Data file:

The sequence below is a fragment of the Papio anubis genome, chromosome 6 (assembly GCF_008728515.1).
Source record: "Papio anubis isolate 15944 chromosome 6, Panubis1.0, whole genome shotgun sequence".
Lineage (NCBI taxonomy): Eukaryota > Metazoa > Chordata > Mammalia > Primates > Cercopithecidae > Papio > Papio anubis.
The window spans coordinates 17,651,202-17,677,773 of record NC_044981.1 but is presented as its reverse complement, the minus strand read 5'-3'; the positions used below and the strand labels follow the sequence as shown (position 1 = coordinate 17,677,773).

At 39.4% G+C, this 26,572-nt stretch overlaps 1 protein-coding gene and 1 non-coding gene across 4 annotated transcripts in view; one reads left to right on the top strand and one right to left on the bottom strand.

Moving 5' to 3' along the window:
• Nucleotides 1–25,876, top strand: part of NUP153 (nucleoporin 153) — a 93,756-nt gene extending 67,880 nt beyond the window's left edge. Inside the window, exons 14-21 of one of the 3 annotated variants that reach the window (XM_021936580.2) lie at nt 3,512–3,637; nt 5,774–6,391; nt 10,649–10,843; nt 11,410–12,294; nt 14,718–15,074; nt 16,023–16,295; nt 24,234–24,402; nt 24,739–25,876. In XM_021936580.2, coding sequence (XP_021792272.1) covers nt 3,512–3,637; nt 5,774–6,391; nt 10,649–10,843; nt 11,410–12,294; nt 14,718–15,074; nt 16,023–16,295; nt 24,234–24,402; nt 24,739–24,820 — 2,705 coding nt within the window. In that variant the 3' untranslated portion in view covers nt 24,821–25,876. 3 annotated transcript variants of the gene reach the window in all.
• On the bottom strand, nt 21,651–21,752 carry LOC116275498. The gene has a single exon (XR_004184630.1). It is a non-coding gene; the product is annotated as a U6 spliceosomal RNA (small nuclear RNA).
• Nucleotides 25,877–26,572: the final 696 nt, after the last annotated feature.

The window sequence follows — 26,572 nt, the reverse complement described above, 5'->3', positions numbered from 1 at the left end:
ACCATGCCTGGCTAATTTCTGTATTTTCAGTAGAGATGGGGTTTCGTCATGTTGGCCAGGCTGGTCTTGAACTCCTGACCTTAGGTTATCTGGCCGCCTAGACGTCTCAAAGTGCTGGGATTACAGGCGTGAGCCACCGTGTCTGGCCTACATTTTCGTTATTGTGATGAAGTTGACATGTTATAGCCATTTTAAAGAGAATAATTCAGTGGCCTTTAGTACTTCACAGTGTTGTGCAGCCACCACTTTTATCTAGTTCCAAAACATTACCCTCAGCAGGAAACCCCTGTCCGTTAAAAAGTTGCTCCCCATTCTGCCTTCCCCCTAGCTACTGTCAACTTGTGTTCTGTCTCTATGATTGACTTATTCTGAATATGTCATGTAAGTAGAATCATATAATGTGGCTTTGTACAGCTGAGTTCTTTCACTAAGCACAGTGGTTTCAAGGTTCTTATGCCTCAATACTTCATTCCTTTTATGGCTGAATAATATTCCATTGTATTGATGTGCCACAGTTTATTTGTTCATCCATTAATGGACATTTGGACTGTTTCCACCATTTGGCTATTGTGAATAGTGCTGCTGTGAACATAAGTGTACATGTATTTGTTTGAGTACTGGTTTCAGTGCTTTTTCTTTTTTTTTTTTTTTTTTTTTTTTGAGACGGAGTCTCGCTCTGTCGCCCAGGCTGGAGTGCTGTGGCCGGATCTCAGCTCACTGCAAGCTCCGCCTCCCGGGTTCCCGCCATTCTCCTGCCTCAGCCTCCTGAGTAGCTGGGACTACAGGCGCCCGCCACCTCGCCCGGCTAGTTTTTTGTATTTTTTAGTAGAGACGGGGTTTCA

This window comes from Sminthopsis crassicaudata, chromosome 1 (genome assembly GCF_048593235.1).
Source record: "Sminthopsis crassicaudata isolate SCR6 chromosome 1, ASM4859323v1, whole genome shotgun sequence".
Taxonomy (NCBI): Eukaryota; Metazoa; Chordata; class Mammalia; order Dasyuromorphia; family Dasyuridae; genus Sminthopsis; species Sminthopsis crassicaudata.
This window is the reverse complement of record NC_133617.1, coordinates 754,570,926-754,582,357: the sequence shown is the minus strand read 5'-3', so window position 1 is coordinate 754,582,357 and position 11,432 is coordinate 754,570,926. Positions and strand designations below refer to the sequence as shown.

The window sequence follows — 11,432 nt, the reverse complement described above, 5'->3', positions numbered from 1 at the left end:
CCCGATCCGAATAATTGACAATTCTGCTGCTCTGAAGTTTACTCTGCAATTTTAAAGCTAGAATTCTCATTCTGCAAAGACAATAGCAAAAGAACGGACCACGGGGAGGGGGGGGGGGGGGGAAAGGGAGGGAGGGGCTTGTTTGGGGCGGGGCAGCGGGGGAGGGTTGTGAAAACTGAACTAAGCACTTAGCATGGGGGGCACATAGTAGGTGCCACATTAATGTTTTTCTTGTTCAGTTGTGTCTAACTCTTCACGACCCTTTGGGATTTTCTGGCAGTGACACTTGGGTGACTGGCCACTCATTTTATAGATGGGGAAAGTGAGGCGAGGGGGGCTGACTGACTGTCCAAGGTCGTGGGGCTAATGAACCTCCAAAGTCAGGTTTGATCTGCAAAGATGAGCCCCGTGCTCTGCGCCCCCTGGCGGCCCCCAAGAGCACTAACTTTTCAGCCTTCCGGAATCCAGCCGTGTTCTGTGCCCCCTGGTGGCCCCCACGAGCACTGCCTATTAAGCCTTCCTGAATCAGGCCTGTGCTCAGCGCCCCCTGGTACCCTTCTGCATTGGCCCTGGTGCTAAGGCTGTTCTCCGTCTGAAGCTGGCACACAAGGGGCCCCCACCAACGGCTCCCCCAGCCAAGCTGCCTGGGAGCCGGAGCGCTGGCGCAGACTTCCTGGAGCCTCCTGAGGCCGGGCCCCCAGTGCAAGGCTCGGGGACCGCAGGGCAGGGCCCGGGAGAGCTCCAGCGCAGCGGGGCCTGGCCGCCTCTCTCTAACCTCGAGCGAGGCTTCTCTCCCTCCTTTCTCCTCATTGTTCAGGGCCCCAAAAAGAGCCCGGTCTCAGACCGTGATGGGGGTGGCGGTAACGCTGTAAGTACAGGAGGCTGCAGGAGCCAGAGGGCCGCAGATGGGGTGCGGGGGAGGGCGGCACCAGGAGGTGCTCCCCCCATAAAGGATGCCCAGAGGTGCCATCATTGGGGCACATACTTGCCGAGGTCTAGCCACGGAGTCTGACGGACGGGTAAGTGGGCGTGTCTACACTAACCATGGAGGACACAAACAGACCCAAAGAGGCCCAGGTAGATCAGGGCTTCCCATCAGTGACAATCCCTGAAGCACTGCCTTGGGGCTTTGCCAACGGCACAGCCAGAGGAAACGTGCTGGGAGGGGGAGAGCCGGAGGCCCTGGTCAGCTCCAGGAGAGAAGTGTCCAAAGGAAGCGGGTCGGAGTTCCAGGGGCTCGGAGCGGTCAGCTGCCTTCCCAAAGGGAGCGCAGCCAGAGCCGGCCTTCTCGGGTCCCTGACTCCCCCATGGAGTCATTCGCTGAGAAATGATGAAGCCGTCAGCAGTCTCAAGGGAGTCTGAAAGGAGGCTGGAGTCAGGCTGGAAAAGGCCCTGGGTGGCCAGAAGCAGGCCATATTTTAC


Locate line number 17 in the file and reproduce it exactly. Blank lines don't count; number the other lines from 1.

CCCGATCCGAATAATTGACAATTCTGCTGCTCTGAAGTTTACTCTGCAATTTTAAAGCTAGAATTCTCATTCTGCAAAGACAATAGCAAAAGAACGGACCACGGGGAGGGGGGGGGGGGGGGAAAGGGAGGGAGGGGCTTGTTTGGGGCGGGGCAGCGGGGGAGGGTTGTGAAAACTGAACTAAGCACTTAGCATGGGGGGCACATAGTAGGTGCCACATTAATGTTTTTCTTGTTCAGTTGTGTCTAACTCTTCACGACCCTTTGGGATTTTCTGGCAGTGACACTTGGGTGACTGGCCACTCATTTTATAGATGGGGAAAGTGAGGCGAGGGGGGCTGACTGACTGTCCAAGGTCGTGGGGCTAATGAACCTCCAAAGTCAGGTTTGATCTGCAAAGATGAGCCCCGTGCTCTGCGCCCCCTGGCGGCCCCCAAGAGCACTAACTTTTCAGCCTTCCGGAATCCAGCCGTGTTCTGTGCCCCCTGGTGGCCCCCACGAGCACTGCCTATTAAGCCTTCCTGAATCAGGCCTGTGCTCAGCGCCCCCTGGTACCCTTCTGCATTGGCCCTGGTGCTAAGGCTGTTCTCCGTCTGAAGCTGGCACACAAGGGGCCCCCACCAACGGCTCCCCCAGCCAAGCTGCCTGGGAGCCGGAGCGCTGGCGCAGACTTCCTGGAGCCTCCTGAGGCCGGGCCCCCAGTGCAAGGCTCGGGGACCGCAGGGCAGGGCCCGGGAGAGCTCCAGCGCAGCGGGGCCTGGCCGCCTCTCTCTAACCTCGAGCGAGGCTTCTCTCCCTCCTTTCTCCTCATTGTTCAGGGCCCCAAAAAGAGCCCGGTCTCAGACCGTGATGGGGGTGGCGGTAACGCTGTAAGTACAGGAGGCTGCAGGAGCCAGAGGGCCGCAGATGGGGTGCGGGGGAGGGCGGCACCAGGAGGTGCTCCCCCCATAAAGGATGCCCAGAGGTGCCATCATTGGGGCACATACTTGCCGAGGTCTAGCCACGGAGTCTGACGGACGGGTAAGTGGGCGTGTCTACACTAACCATGGAGGACACAAACAGACCCAAAGAGGCCCAGGTAGATCAGGGCTTCCCATCAGTGACAATCCCTGAAGCACTGCCTTGGGGCTTTGCCAACGGCACAGCCAGAGGAAACGTGCTGGGAGGGGGAGAGCCGGAGGCCCTGGTCAGCTCCAGGAGAGAAGTGTCCAAAGGAAGCGGGTCGGAGTTCCAGGGGCTCGGAGCGGTCAGCTGCCTTCCCAAAGGGAGCGCAGCCAGAGCCGGCCTTCTCGGGTCCCTGACTCCCCCATGGAGTCATTCGCTGAGAAATGATGAAGCCGTCAGCAGTCTCAAGGGAGTCTGAAAGGAGGCTGGAGTCAGGCTGGAAAAGGCCCTGGGTGGCCAGAAGCAGGCCATATTTTAC